Sat. February 5, 1949 “Our friend on the Times is convinced that N.Y.U. means to gobble up the whole tract and that’s why the hotels Brevoort and Lafayette are closing out. Mr. Moore told me things about the selling of the Hotel Judson. This had been built out of some millions collected as memorial for Rev Judson, the missionary to Burma, built by the Baptists. The hotel part was meant to supply the upkeep for the church. Some big figure of the Baptist world, also President of the Manhattan Trust Company, or National City Bank or some such, had sold the hotel part to N.Y.U. when John Sloan was thrown out. And what right did he have to do that! This incident quoted only to show what crooks can invest the folds of the righteous. Also now N.Y.U. can’t build Law Centre on the empty site of the Row of Genius – now only an enclosed empty lot!!!
A few weeks later, Jo described the struggle with the University with Biblical metaphors: “We need our David and his sling – and I’m quite convinced he’ll come. The Battle of Washington Sq. is a holy war. Michael will come, St. Patrick to clean out his generation of vipers and St. George to slay the dragon.”
In this 1960 photograph by Arnold Newman, we see Edward posed in front of his and Jo’s South Truro cottage, perched on a hill and designed to his specification with an enormous north-facing window. In the distance, the tiny figure of Jo exiting the house. Jo started visiting Cape Cod as early as 1906, but Edward’s first trip was during the summer of 1930, when the couple rented a farm house on the property of the South Truro’s postmaster general. For the first time they had the privacy of a rented detached cottage, rather than a tourist home. She described this house to a friend, referring to Edward as E: “It’s a small cottage on the side of a hill in a wonderful land of bare green sandy hills – so open to the sky and wind-blown and wild…. This is the first time we’ve ever had a little house all to ourselves and we’re having a great joy of it. It’s just a little summer cottage, as primitive as the land it’s on. We have our own pump, that works and easily, and a brand new 3 burner oil stove and big oven… There is no laundry anywhere around but we have a big nickel kettle and the pump and the stove and tubs and I wash & E rinses and wrings out the sheets and things looked so white blowing in the wind, we got quite excited over it… ”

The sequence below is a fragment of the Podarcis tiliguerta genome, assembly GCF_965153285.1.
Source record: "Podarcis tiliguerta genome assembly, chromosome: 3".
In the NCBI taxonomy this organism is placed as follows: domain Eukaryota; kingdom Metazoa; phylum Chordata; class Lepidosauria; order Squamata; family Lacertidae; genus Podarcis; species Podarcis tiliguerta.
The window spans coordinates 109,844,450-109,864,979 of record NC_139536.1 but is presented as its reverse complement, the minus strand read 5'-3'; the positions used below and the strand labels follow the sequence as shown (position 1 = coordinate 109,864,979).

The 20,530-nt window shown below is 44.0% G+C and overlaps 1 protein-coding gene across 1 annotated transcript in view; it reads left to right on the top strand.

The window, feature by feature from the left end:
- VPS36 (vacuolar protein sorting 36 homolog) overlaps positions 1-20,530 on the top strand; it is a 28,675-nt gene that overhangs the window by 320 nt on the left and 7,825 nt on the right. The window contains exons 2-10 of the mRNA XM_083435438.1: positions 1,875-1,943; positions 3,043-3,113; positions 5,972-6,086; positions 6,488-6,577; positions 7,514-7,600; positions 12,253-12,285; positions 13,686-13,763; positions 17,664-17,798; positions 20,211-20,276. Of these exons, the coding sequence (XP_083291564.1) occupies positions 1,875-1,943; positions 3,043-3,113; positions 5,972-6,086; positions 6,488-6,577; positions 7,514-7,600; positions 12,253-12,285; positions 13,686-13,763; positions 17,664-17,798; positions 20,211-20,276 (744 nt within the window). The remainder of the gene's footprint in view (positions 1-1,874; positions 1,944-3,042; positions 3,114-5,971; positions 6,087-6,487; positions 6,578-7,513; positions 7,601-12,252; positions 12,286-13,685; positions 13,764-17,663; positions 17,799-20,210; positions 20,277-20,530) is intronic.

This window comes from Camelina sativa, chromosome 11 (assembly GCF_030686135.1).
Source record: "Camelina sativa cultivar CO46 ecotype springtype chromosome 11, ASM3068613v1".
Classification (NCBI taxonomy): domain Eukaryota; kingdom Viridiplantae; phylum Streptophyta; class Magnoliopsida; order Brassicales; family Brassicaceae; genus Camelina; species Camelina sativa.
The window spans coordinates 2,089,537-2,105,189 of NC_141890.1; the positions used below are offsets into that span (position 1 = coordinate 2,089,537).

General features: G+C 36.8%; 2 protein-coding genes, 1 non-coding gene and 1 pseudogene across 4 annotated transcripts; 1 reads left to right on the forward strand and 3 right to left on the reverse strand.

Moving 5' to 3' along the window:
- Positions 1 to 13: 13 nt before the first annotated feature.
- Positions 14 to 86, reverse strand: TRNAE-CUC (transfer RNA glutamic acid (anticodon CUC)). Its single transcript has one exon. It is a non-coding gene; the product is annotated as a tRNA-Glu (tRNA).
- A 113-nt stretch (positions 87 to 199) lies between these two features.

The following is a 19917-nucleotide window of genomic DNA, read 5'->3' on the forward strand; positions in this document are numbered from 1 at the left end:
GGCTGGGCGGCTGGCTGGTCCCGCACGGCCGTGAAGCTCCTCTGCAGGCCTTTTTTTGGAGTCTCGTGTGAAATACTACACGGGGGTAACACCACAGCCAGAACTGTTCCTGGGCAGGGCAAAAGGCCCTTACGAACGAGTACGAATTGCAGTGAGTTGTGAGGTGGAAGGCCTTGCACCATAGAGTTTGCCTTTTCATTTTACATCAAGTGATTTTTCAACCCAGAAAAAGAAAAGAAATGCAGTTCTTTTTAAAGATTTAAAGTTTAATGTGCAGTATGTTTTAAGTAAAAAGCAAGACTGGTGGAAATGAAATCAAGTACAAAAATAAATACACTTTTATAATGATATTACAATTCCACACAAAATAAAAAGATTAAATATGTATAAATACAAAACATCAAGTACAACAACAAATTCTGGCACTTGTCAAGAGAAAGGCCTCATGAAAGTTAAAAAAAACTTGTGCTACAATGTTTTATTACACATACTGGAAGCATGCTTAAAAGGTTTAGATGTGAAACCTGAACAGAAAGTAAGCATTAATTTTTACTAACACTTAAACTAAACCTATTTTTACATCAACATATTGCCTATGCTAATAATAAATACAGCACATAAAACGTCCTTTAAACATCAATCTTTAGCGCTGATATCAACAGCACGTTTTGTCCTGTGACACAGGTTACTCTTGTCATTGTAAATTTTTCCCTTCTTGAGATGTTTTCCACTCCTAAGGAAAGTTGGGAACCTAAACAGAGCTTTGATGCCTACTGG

Edward was also pleased by the new surroundings, writing to his friend, the artist Clarence Chatterton: “We like it very much here at South Truro and have taken a cottage for the summer. Fine big hills of sand, a desert on a small scale with fine dune formations, a very open almost treeless country – I think you would like it. I have one canvas as am starting another and have a few watercolors.”
June 3, 1951:
“Along [the] east bank of the Mississippi [outside Natchez] Stopped at a Standard Oil Station, was shown most delux comfort station maintained for negro customers. Pride of the country side.”